It is a felony, punishable by up to 10 years in prison and a $50,000 fine, to intentionally or knowingly disclose the identity of an undercover agent. Intent and knowledge are difficult concepts to prove legally, so investigators are most likely looking everywhere they can for evidence of it. The scuttlebutt from the beginning has been that Bush administration officials had called a half-dozen reporters to circulate Plame’s name in an attempt to discredit the criticism of the administration's Iraq policy by her husband, former ambassador Joseph C. Wilson IV. In 2002, Wilson went to Niger at the behest of the CIA to check out reports that Iraq was seeking to buy uranium "yellow cake" to develop nuclear weapons. He reported that Iraq sought commercial ties but that businessmen said the Iraqis didn't try to buy uranium.
Wilson, by the way, has written a book scheduled to be published in May that he says will disclose who leaked his wife’s name.
Besides the Air Force One phone records from July 7-12, when Bush was on a tour of Africa, accompanied by Secretary of State Colin Powell, National Security Adviser Condoleezza Rice and then Press Secretary Ari Fleischer, the grand jury subpoenas sought other information that points to high-level involvement in the Plame matter:
-- The complete transcript of a White House press “gaggle” – an informal briefing – by Fleischer on July 12 in Nigeria. It is missing from the White House web site that normally posts the transcripts. During this session, Fleischer discussed Wilson and his Niger report. (There is a transcript from a day earlier, in which Rice also touches on the Wilson mission.)
-- A list of those who attended a White House reception on July 16 for former President Gerald Ford's 90th birthday.
-- All documents from July 6 to July 30 of the White House Iraq Group, whose existence has only been publicly discussed once, in this Washington Post story. The group met weekly in the Situation Room, the Post said, and its regular participants included senior political adviser Karl Rove; communication strategists Karen Hughes, Mary Matalin and James R. Wilkinson; legislative liaison Nicholas E. Calio; policy advisers led by National Security Adviser Condoleezza Rice and her deputy Stephen J. Hadley; and I. Lewis Libby, chief of staff to Vice President Dick Cheney.
After this investigation runs its course it will be interesting indeed to get the story behind the story. Even without all the underlying detail, two things seem clear: The administration has tried to minimize this scandal since day one and the CIA has pushed hard to have it pursued to the end. So far, the CIA seems to have the upper hand.
|Posted by tbrown at 12:29 PM
|Bush’s TV ads
I’m not going to get into the detail of the good taste/badtaste, sensitive/insensitive, acceptable politics/slimy politics arguments about Bush’s new TV ads, which you can watch here. What I wonder is why the Bush campaign decided to make images from 9/11 part of its first TV blitz. Someone – Karl Rove, the president’s chief political adviser, for instance – had to have known that the ads would be controversial. So Bush and his aides must have calculated that a little controversy would on balance be more of a plus than a minus.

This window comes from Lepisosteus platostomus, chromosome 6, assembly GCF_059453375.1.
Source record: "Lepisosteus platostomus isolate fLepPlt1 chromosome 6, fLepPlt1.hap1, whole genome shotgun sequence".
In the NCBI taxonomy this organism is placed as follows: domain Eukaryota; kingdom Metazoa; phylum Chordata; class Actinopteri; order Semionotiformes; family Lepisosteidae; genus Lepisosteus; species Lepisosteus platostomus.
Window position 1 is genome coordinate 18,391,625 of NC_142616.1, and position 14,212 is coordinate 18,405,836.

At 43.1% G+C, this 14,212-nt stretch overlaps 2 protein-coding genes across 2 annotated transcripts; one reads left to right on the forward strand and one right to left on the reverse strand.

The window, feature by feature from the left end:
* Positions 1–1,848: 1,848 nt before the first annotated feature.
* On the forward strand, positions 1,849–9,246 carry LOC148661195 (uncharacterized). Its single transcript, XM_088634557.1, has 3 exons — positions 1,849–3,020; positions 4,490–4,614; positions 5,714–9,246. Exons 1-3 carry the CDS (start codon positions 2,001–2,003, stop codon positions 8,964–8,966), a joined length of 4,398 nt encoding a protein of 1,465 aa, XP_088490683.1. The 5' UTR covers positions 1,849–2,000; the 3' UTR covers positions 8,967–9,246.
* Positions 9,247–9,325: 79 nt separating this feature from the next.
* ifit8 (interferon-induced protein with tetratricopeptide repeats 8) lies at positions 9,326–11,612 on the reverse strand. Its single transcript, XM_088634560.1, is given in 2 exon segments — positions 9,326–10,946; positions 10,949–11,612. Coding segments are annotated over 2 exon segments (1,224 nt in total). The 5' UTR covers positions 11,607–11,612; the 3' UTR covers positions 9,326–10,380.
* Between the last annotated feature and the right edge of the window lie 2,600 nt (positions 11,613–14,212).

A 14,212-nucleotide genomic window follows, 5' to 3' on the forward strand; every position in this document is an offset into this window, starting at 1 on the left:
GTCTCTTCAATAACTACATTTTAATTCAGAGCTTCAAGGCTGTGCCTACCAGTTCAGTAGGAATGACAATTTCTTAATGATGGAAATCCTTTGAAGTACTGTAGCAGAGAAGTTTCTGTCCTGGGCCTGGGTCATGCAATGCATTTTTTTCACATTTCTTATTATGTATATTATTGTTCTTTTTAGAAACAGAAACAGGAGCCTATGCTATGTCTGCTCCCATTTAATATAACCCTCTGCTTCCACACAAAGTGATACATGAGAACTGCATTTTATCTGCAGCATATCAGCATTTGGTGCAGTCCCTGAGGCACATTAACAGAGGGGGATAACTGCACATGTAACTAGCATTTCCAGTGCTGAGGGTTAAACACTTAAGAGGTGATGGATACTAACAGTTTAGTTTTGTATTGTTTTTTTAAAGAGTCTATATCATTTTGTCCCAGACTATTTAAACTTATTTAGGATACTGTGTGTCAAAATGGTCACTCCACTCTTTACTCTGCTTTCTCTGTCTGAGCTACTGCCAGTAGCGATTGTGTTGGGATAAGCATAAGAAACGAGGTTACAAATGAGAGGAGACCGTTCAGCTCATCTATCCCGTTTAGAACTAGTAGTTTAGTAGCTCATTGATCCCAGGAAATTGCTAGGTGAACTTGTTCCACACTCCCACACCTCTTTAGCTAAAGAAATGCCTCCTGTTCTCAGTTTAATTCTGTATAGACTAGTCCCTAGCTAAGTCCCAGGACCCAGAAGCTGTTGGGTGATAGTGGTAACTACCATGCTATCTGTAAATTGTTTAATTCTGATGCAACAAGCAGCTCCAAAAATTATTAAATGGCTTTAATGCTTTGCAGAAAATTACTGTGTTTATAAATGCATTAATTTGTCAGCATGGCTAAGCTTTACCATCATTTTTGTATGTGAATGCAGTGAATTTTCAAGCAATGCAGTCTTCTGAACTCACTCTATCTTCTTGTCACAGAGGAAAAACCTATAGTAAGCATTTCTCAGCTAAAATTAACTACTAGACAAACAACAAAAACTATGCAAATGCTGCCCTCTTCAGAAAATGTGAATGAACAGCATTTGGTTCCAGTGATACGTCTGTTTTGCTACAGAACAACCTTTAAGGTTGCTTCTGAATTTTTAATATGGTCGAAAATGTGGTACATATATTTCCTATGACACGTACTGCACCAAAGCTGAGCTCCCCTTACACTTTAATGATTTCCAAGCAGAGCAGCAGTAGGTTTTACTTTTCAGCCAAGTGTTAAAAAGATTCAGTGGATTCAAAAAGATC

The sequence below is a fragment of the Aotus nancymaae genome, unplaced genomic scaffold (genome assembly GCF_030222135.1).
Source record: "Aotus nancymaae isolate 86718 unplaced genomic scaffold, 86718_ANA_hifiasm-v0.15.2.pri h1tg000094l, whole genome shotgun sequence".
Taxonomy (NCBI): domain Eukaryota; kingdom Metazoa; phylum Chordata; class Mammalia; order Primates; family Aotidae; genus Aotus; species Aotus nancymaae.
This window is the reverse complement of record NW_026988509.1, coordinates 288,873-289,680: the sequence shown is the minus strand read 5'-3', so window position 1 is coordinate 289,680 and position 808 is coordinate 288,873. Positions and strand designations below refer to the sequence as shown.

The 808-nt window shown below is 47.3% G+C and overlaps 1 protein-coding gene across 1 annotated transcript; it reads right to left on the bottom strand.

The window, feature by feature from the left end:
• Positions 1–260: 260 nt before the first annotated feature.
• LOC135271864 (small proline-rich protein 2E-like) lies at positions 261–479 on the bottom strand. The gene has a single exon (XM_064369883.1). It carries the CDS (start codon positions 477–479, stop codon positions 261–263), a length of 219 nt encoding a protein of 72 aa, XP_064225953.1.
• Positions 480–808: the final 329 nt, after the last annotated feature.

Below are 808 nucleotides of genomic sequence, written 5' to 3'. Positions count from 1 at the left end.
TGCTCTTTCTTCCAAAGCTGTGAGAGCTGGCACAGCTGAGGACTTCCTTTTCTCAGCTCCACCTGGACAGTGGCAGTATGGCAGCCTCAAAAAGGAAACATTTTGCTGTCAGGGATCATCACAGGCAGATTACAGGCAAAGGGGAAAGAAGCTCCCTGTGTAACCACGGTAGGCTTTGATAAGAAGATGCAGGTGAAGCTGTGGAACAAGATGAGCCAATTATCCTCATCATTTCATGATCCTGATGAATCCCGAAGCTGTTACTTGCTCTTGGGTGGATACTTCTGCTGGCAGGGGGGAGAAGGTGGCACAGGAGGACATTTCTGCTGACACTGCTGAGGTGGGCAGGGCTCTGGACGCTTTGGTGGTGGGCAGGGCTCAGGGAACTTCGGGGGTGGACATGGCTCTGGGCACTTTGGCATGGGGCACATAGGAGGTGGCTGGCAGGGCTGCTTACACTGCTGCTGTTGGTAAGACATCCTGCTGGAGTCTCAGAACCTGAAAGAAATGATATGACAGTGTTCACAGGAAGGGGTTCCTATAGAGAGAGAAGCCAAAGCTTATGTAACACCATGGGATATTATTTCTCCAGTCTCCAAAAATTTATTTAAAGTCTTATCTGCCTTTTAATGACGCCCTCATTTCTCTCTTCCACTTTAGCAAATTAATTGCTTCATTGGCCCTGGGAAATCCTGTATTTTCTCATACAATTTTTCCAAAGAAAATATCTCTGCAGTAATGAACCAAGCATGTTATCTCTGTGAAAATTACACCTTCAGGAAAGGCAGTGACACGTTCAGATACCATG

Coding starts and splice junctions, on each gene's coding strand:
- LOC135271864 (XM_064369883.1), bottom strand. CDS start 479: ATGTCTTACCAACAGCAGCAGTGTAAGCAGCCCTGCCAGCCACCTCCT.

Were they right? Or was this a substantial miscalculation?
I think they were right. I’ve watched the ads and they just don’t strike me as the kind of thing most Americans are going to think is outrageous. (I readily admit I might feel differently about this if a family member or friend had been killed in the 9/11 attacks). Some viewers may, perhaps, be aggravated that one of the disasters of our age is being used for blatant politics, but those folks are probably Democrats anyway.
So I expect it’ll be kicked around for a few days and then will slide into the big, public memory hole and vanish. And if Bush gets away with it this time, it will help clear the way for what the Republicans apparently really want to do: use Ground Zero as a backdrop for some really blatant politicking during the GOP National Convention.
Footnote: I will say that Bush’s use of these images is quite hypocritical for two reasons: his stonewalling of the 9/11 investigation and the administration’s ban on photographing flag-draped caskets of dead GI’s as they arrive at Andrews Air Force Base. But, then, campaigning and hypocrisy all too often stroll hand in hand.
|Posted by tbrown at 12:23 PM
|Jim McDermott on Biblical marriage
I missed this, but last week, after President Bush advocated passage of a constitutional amendment to prevent same-sex marriage, U.S. Rep. Jim McDermott of Seattle had a little to say about marriage as it is outlined in the Bible. Here’s the text of his brief presentation on the House floor:
“Mr. Speaker, the President's presidential prayer team is urging us to ‘pray for the President as he seeks wisdom on how to legally codify the definition of marriage. Pray that it will be according to Biblical principles.’
“With that in mind, I thought I would remind the body of the biblical principles they are talking about.
“Marriage shall consist of a union between one man and one or more women. That is from Genesis 29:17-28.
“Secondly, marriage shall not impede a man's right to take concubines in addition to his wife or wives. That is II Samuel 5:13 and II Chronicles 11:21.
“A marriage shall be considered valid only if the wife is a virgin. If the wife is not a virgin, she shall be executed. That is Deuteronomy 22:13.